Dear Friends and Colleagues in Ministry,
especially in the Sydney Central Coast Presbytery of the UCA,
but also to you if you’re not and read this by accident,
All God’s rich blessings be with you for the Holy and United Season of Adventpartieschristmasfeastingbeachsnoozingepiphanyreadingnewbookstravelcricketlongweekend and my prayers for the coming season of Backtoworkagaintogetreadyforlent.
Christmas is with us again, and unless you are one of our esteemed School Chaplains (who are already relaxing, remember THAT when next you meet one), you will be hard at work preparing to welcome friend and stranger, and to find fresh words with which to speak hope, peace, joy and love to the usual miscellaneous uncertainty of worshippers who will grace our sanctuaries over the Holy Christmas weekend. Interesting that while we strive to do our best in music, family engagement, fun, celebration, mystery, joy and above all a gospel that is truly meaningful to our perplexed times, we may have no idea where our listeners are coming from; what journeys they have made, what motivations drive or drag them, what questions nag at them, what baggage they carry as they follow the star. And we, too, who preach, may little comprehend in our own busyness, what dark doubts will resurface for us the moment we take our Boxing Day Break. Who are we to announce the Saviour? Who are we to try to speak this Word into this World? I approach the Incarnation of our Lord with due fear and trembling, wondering how I dare approach him at all.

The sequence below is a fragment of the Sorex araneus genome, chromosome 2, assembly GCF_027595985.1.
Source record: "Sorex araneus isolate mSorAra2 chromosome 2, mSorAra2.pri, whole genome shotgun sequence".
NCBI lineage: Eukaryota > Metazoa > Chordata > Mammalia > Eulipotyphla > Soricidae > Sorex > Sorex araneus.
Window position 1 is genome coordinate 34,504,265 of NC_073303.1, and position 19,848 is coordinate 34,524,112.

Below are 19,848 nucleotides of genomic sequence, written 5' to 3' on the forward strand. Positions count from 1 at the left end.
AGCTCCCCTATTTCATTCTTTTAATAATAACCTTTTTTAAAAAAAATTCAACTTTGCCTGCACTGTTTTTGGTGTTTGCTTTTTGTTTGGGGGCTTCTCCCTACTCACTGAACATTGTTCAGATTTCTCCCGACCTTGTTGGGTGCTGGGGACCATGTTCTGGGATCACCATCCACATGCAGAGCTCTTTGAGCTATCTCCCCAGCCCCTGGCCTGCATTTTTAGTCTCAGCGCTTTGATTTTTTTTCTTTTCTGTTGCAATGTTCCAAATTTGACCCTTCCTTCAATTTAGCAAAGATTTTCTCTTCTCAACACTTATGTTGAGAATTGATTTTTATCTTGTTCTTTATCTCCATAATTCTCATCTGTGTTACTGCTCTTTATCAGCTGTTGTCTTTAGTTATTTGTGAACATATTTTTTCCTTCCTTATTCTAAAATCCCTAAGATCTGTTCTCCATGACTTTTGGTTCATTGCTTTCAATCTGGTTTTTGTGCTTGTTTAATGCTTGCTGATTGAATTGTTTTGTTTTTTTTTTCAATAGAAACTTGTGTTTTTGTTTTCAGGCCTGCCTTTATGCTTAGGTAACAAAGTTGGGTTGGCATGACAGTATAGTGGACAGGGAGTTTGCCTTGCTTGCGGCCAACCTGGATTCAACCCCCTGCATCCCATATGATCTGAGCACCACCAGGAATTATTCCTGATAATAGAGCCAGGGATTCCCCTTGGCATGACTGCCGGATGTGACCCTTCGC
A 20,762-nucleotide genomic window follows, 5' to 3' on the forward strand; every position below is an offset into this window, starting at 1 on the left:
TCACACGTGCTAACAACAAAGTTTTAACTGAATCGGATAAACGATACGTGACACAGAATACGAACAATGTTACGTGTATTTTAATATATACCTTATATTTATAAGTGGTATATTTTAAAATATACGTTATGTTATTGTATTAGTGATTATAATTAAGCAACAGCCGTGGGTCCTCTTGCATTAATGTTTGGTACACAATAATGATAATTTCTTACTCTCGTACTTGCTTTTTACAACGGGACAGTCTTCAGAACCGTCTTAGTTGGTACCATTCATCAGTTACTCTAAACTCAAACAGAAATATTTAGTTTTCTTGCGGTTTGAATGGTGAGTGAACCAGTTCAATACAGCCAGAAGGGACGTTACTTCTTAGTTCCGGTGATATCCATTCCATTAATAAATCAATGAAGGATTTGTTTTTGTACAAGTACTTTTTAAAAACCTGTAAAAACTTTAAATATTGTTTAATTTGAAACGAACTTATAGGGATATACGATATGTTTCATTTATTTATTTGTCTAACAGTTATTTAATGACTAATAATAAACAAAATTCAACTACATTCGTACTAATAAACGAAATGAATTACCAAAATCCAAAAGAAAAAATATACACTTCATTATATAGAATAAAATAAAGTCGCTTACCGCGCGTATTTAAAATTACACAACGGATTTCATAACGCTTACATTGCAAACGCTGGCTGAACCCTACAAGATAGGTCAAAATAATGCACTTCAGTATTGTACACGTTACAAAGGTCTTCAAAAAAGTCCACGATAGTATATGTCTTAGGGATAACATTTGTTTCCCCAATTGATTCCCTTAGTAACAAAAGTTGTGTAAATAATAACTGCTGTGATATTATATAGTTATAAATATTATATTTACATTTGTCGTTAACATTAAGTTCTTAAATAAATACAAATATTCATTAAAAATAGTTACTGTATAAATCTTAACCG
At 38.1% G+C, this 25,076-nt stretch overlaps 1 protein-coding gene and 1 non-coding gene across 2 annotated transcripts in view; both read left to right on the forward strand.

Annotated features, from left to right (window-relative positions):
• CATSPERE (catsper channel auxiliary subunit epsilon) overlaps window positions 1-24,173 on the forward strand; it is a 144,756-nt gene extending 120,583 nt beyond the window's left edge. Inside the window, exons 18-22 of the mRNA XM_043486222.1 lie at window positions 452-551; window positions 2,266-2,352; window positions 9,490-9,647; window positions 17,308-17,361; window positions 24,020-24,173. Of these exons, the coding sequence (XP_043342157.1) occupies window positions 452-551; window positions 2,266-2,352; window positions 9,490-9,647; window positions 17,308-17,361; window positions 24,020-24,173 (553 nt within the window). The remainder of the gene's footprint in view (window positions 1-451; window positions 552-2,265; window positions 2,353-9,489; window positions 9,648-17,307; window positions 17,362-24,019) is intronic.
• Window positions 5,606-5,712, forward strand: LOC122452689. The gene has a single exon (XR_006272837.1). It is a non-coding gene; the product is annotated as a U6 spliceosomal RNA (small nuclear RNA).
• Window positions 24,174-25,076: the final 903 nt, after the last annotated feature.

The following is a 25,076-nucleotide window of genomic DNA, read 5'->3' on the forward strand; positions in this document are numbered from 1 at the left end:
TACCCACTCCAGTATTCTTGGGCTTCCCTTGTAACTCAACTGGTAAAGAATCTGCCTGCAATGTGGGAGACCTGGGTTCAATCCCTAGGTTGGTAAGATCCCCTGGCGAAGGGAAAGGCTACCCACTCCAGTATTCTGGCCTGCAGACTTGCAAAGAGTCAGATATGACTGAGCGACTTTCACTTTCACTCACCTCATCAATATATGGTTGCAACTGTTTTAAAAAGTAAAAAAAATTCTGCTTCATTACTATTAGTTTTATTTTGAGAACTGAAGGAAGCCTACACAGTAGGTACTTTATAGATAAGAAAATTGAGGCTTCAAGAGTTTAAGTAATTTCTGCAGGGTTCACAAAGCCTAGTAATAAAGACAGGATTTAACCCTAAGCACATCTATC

Last Sunday I departed from the lectionary at Willoughby to share another Christmas story, the first words most poorly-advised new Christians read in the Bible: Matthew chapter 1, the Begatitudes. (And Zorobabel begat Abihud, and Abihud begat Eliakim, etc, KJV. To be fair, I skimmed past a few of the latter begats, and I did update the language.) The question being (I acknowledge Raymond Brown): Who was Jesus to bring God’s good news into the world? The illegitimate son of an underaged peasant woman, the descendent of tricksy, manipulative patriarchal God-wranglers; of broken, used, abused or refugee women; of a disappointing royal line, kings who inherited the land of promise and lost it again; and a forgotten set of nobodies in a corner of the globe successively subject to Babylonians, Persians, Romans and home-grown Fanatics.
And the answer would be something like: this is incarnation, this is ‘Emanuel, God with us’. ‘What God has not asssumed, God has not healed’ wrote Gregory of Nazianzus some little while ago (Epistle 101); so yes, God in Jesus assumed our rational though limited human intellect, but also our fragile human body, and our social, communal and environmental matrix of conditions and limitations; indeed he takes on our human history, our squandered opportunities and our generational cycles of domestic and political violence and disadvantage. The Word becomes flesh within our political traumas and nuclear threats, in a North Korean newsreader and a Syrian child. Matthew 1 should encourage us, we who preach, we who sing or play, we who splash glitter around to make the kids look vaguely angelic, or who bring a rather modest envelope for the Christmas Bowl, that our dodgy humanity is precisely the raw material the Word assumed among us in Bethlehem, A.D. 0000, and which Christ continues to use to be embodied in the Sydney Central Coast Presbytery in A.D. 2017-18. Use your best; it is no worse than what Jesus used.
The world is still not so holy, but it is full of hope. May Christmas be a time of blessing for your families, your congregations and church agencies, your communities, and for yourself.
My Blessings and prayers at this time,